Australia will become the first country to pursue a trade agreement with the Pacific Alliance after Canberra was admitted to the bloc as an associate member.
Founding members Colombia, Chile, Mexico and Peru are attending the group's twelfth bi-annual summit in the Colombian city of Cali.
On Thursday, Singapore, Australia, New Zealand and Canada joined the bloc as associate states.
Australia hopes a deal could open the way for a major agriculture and services export drive into Mexico.
Uncertainty about the Mexican government's rocky relationship with U.S. President Donald Trump's administration is thought to have pushed forward the agreement.
Reports say Australia has been working behind the scenes with Alliance as Washington moved away from ratifying the 12-nation Trans-Pacific free-trade zone.
Three members of the bloc are in the Trans-Pacific Partnership, TPP, with the exception of Colombia.
Trump said he would leave the TPP as soon as he took office in January.
The Pacific Alliance was formed in April 2011, aimed at improving trade flows and bolstering investment.
But it has faced strong criticism from Bolivia's President Evo Morales.
Morales says the bloc infringes on other nations' sovereignty and seeks to exploit rather than redistribute wealth.
But the Colombian President Juan Manuel Santos believes the expansion could provide benefits and outlined the progress made at the summit, "We are going to register the creation of a common fund to finance infrastructure, we are going to open the alliance to associate members so that we can establish different relations with interested observers to affiliate in some way with the four countries that have the most dynamic economies in Latin America".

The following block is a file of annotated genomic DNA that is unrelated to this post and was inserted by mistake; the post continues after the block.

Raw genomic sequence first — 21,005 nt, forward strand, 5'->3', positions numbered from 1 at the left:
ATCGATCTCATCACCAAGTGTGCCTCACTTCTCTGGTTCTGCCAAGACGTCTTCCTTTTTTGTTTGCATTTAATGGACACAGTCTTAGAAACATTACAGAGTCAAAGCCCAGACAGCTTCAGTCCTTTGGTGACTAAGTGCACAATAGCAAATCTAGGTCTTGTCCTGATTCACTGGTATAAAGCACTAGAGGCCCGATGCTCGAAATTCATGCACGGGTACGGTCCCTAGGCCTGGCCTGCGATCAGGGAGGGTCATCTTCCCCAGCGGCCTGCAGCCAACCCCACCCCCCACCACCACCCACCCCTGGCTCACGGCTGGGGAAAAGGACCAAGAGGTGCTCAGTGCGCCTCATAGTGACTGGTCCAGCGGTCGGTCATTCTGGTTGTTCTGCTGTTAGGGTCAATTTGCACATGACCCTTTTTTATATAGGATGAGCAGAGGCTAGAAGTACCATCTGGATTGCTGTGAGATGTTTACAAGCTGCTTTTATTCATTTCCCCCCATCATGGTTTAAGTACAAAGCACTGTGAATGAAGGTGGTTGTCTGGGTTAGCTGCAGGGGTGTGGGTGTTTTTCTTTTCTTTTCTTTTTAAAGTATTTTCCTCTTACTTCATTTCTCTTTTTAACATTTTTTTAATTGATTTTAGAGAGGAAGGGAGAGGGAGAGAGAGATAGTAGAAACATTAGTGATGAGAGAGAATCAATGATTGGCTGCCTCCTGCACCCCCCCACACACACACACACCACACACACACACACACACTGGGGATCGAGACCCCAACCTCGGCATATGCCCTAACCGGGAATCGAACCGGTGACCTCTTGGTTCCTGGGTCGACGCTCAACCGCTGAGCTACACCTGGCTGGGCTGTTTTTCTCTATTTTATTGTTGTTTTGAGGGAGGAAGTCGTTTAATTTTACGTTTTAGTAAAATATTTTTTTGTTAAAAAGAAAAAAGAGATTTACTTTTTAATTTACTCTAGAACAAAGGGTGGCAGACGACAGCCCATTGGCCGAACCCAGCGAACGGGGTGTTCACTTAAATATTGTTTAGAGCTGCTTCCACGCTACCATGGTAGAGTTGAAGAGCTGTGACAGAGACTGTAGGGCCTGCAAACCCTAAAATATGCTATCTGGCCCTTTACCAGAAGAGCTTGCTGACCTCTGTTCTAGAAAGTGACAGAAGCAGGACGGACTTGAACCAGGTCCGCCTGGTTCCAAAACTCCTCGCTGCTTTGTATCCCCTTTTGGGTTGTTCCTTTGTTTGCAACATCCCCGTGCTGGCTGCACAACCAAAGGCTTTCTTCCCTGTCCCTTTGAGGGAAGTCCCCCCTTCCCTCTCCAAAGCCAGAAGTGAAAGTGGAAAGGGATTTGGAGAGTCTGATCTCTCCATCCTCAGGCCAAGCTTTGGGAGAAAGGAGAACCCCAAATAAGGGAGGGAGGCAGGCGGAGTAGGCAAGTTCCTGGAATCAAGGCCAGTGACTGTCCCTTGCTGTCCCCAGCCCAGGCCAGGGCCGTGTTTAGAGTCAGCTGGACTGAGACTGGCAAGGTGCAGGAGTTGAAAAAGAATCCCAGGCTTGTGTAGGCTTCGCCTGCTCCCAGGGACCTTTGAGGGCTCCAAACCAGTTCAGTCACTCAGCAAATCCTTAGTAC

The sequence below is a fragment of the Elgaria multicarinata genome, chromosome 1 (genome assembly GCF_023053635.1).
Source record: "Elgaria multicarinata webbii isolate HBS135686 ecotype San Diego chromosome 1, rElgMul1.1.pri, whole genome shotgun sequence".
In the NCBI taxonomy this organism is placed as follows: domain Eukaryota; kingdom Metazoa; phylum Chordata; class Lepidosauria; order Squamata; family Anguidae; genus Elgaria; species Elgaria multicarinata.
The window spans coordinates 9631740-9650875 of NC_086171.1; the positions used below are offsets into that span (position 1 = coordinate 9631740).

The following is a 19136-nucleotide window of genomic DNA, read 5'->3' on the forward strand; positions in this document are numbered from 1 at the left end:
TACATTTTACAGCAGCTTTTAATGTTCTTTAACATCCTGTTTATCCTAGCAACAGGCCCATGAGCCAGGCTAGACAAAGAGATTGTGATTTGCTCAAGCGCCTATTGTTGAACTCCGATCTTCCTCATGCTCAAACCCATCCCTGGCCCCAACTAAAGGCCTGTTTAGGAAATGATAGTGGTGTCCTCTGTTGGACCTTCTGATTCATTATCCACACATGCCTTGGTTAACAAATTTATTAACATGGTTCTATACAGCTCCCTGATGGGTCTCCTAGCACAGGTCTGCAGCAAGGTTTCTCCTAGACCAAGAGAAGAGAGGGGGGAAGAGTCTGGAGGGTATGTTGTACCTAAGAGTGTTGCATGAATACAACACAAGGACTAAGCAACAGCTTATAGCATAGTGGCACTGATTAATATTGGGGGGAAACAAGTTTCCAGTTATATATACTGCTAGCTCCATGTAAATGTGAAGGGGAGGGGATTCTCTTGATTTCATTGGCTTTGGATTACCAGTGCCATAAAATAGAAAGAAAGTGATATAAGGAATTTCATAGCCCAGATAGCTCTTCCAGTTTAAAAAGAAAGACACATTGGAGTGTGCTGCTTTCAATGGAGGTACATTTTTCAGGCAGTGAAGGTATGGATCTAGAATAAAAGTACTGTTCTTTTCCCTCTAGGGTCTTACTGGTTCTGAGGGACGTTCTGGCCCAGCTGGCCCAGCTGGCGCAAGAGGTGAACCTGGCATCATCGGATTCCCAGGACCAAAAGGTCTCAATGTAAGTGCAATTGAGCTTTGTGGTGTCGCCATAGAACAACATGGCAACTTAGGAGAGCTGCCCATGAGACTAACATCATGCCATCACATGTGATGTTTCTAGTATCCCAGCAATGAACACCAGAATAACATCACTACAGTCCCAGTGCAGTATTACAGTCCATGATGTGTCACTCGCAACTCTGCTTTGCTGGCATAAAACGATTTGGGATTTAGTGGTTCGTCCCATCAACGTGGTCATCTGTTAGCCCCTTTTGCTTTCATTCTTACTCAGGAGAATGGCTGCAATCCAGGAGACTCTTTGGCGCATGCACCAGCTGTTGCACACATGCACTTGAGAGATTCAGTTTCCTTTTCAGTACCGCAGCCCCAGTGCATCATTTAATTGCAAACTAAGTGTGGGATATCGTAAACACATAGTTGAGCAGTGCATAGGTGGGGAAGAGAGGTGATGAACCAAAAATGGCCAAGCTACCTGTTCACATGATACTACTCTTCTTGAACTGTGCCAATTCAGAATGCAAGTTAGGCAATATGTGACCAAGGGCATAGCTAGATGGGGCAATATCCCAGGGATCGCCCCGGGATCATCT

While his Chilean counterpart Michelle Bachelet said, "I want to express our willingness to move toward greater integration through the creation of the associated state figure of the Pacific Alliance".
If counted as a single country, the economies of the four member nations would form the eighth-biggest economy in the world, let alone its 52 observer nations which include China, Germany and Japan.
Colombia’s migration director Christian Kruger said the group will explore whether to create a single passport for its four member nations in an effort to encourage tourism and trade across the world.
"One of the instructions, the commitments you want to achieve in the development of this great Pacific Alliance is the ease of migratory mobility," Kruger said.
Such a move would allow Colombians, Chileans, Mexicans and Peruvians to travel without a visa to other countries that enter the trade bloc.
The alliance also reached a tax agreement for pension funds in an effort to stimulate investment in infrastructure projects.
Administrators in the four countries have about US$450 billion to invest in sectors like highways and other infrastructure projects. The maximum tax rate charged n pension fund investment returns will be 10 percent.